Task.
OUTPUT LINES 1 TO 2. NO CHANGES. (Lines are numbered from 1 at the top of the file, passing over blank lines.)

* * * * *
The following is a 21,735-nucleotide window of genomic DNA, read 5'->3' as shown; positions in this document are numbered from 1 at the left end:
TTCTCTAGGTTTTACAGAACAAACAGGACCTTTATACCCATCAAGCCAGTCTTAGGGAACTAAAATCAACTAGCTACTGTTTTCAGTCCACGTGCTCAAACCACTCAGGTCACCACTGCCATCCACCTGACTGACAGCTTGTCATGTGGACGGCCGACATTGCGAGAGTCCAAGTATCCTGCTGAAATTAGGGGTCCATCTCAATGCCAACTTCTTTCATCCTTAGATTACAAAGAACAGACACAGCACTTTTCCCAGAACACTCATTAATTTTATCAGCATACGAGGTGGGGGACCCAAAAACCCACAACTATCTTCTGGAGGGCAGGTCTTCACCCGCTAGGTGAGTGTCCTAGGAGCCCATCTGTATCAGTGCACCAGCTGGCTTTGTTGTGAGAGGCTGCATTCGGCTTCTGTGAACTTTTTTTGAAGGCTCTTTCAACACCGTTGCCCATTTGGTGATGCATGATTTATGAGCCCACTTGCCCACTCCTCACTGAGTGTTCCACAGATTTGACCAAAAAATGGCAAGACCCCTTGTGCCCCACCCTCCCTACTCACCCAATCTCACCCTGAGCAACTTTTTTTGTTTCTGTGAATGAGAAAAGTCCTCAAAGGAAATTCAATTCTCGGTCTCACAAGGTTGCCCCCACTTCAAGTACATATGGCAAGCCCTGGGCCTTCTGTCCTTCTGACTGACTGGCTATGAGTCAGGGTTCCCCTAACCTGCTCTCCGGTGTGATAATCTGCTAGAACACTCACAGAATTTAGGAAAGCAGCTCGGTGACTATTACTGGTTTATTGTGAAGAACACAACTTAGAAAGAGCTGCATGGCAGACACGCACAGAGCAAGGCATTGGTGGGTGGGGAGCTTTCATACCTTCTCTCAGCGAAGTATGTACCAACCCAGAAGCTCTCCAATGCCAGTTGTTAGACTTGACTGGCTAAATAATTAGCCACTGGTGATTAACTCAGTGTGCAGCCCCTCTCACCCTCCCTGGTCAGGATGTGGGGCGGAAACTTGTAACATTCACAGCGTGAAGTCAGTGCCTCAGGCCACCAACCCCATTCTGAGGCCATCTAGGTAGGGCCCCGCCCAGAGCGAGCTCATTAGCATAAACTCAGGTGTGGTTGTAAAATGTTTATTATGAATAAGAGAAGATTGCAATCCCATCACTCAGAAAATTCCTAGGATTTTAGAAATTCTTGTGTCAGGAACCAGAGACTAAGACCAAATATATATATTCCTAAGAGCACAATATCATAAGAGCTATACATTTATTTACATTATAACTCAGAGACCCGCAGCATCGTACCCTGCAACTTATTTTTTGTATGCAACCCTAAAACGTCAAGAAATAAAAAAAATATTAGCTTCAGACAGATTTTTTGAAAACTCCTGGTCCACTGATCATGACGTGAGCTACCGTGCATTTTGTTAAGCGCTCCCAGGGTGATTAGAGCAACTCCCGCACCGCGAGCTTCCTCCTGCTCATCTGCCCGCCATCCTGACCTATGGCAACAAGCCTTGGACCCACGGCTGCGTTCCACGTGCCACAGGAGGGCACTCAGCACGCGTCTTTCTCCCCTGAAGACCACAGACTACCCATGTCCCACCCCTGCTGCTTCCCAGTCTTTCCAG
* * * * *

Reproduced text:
The following is a 21,735-nucleotide window of genomic DNA, read 5'->3' as shown; positions in this document are numbered from 1 at the left end:
TTCTCTAGGTTTTACAGAACAAACAGGACCTTTATACCCATCAAGCCAGTCTTAGGGAACTAAAATCAACTAGCTACTGTTTTCAGTCCACGTGCTCAAACCACTCAGGTCACCACTGCCATCCACCTGACTGACAGCTTGTCATGTGGACGGCCGACATTGCGAGAGTCCAAGTATCCTGCTGAAATTAGGGGTCCATCTCAATGCCAACTTCTTTCATCCTTAGATTACAAAGAACAGACACAGCACTTTTCCCAGAACACTCATTAATTTTATCAGCATACGAGGTGGGGGACCCAAAAACCCACAACTATCTTCTGGAGGGCAGGTCTTCACCCGCTAGGTGAGTGTCCTAGGAGCCCATCTGTATCAGTGCACCAGCTGGCTTTGTTGTGAGAGGCTGCATTCGGCTTCTGTGAACTTTTTTTGAAGGCTCTTTCAACACCGTTGCCCATTTGGTGATGCATGATTTATGAGCCCACTTGCCCACTCCTCACTGAGTGTTCCACAGATTTGACCAAAAAATGGCAAGACCCCTTGTGCCCCACCCTCCCTACTCACCCAATCTCACCCTGAGCAACTTTTTTTGTTTCTGTGAATGAGAAAAGTCCTCAAAGGAAATTCAATTCTCGGTCTCACAAGGTTGCCCCCACTTCAAGTACATATGGCAAGCCCTGGGCCTTCTGTCCTTCTGACTGACTGGCTATGAGTCAGGGTTCCCCTAACCTGCTCTCCGGTGTGATAATCTGCTAGAACACTCACAGAATTTAGGAAAGCAGCTCGGTGACTATTACTGGTTTATTGTGAAGAACACAACTTAGAAAGAGCTGCATGGCAGACACGCACAGAGCAAGGCATTGGTGGGTGGGGAGCTTTCATACCTTCTCTCAGCGAAGTATGTACCAACCCAGAAGCTCTCCAATGCCAGTTGTTAGACTTGACTGGCTAAATAATTAGCCACTGGTGATTAACTCAGTGTGCAGCCCCTCTCACCCTCCCTGGTCAGGATGTGGGGCGGAAACTTGTAACATTCACAGCGTGAAGTCAGTGCCTCAGGCCACCAACCCCATTCTGAGGCCATCTAGGTAGGGCCCCGCCCAGAGCGAGCTCATTAGCATAAACTCAGGTGTGGTTGTAAAATGTTTATTATGAATAAGAGAAGATTGCAATCCCATCACTCAGAAAATTCCTAGGATTTTAGAAATTCTTGTGTCAGGAACCAGAGACTAAGACCAAATATATATATTCCTAAGAGCACAATATCATAAGAGCTATACATTTATTTACATTATAACTCAGAGACCCGCAGCATCGTACCCTGCAACTTATTTTTTGTATGCAACCCTAAAACGTCAAGAAATAAAAAAAATATTAGCTTCAGACAGATTTTTTGAAAACTCCTGGTCCACTGATCATGACGTGAGCTACCGTGCATTTTGTTAAGCGCTCCCAGGGTGATTAGAGCAACTCCCGCACCGCGAGCTTCCTCCTGCTCATCTGCCCGCCATCCTGACCTATGGCAACAAGCCTTGGACCCACGGCTGCGTTCCACGTGCCACAGGAGGGCACTCAGCACGCGTCTTTCTCCCCTGAAGACCACAGACTACCCATGTCCCACCCCTGCTGCTTCCCAGTCTTTCCAG